Pay-for-performance or health care quality report cards are the latest fad in medicine. Different types of report cards, however, measure different things. Eve Kerr and co-authors investigate (‘Quality by any other name?’) how different quality measures compare against each other.
The authors look at 3 types of physician review:
- Implicit Review: This involves using ‘subjective’ expert opinions regarding whether or not a patient received appropriate care. Most everyone has undergone implicit review; for instance being reviewed by a superior in a subjective fashion is one example of implicit review. Supervisors are better able to measure non-quantifiable quality measures and physicians are less able to ‘game’ the system. On the other hand, the quality measurements are variable depending on who is doing the reviewing.
- Focused Explicit Review: These report cards measure whether or not appropriate tasks were completed. Examples of focused review include the Health Plan Employer Data and Information Set (HEDIS), and the VA’s External Peer Review Program (EPRP). The benefit of these focused reviews are that they are concrete, easy to understand, and actionable. One problem is that quality evaluation is limited to certain easily quantifiable dimensions and the system is relatively easy to game.
- Global Explicit Review. These systems “use a broader set of quality measures for a much larger number of conditions and the results are reported as summary scores.” The global review is tougher to game and more comprehensive, chart review becomes a more cumbersome process and the review is more expensive to implement. One example of this type of review is the RAND QA Tools system.
The authors conduct a stratified random sample of 26 VA sites of care in the West and Midwest; 621 patients were included in the sample. The authors found that inter-rater reliability was high and that there was high agreement across the 3 types of quality scores. Some important caveats are noted however:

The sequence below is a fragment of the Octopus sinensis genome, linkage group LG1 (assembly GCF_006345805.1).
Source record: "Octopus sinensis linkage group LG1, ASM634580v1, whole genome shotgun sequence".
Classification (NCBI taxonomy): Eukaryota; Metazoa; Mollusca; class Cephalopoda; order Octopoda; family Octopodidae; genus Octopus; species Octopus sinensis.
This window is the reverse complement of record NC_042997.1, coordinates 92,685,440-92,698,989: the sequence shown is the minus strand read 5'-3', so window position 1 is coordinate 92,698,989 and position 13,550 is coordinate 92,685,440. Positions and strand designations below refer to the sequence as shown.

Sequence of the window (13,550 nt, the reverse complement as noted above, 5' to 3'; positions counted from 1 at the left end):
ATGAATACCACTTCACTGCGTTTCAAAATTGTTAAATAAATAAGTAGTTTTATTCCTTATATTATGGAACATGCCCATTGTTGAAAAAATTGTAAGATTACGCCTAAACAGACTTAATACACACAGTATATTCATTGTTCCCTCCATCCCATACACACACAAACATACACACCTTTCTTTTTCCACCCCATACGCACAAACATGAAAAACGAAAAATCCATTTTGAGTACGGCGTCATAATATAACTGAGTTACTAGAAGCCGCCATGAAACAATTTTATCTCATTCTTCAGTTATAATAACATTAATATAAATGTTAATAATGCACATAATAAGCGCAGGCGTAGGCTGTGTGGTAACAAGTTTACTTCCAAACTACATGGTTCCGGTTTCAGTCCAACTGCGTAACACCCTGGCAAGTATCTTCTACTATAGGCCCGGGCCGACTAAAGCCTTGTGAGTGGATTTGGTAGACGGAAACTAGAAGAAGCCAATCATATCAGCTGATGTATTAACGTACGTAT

“…it is possible that explicit systems’ process standards do not capture the bulk of important decision making, but providers who do well on aspects of care measured by the explicit tools also do well on aspects of care captured by implicit review but not by the explicit tools. On the other hand, implicit reviewers’ judgment as to what defines a quality problem may have been influenced (and narrowed) by widespread educational efforts focused around existing explicit measures. Finally, we must consider that the performance of explicit systems is dependent on the population. Some process measures may adequately assess quality of care among patients with mild but not severe disease, and agreement between different systems could therefore be dependent on the patient population [my emphasis] considered. “
- Kerr; Hofer; Hayward; Adams; Hogan; McGlynn, Asch; (2007) “Quality by Any Other Name?: A Comparison of Three Profiling Systems for Assessing Health Care Quality” Health Services Research, OnlineEarly Articles, 10.1111/j.1475-6773.2007.00730.x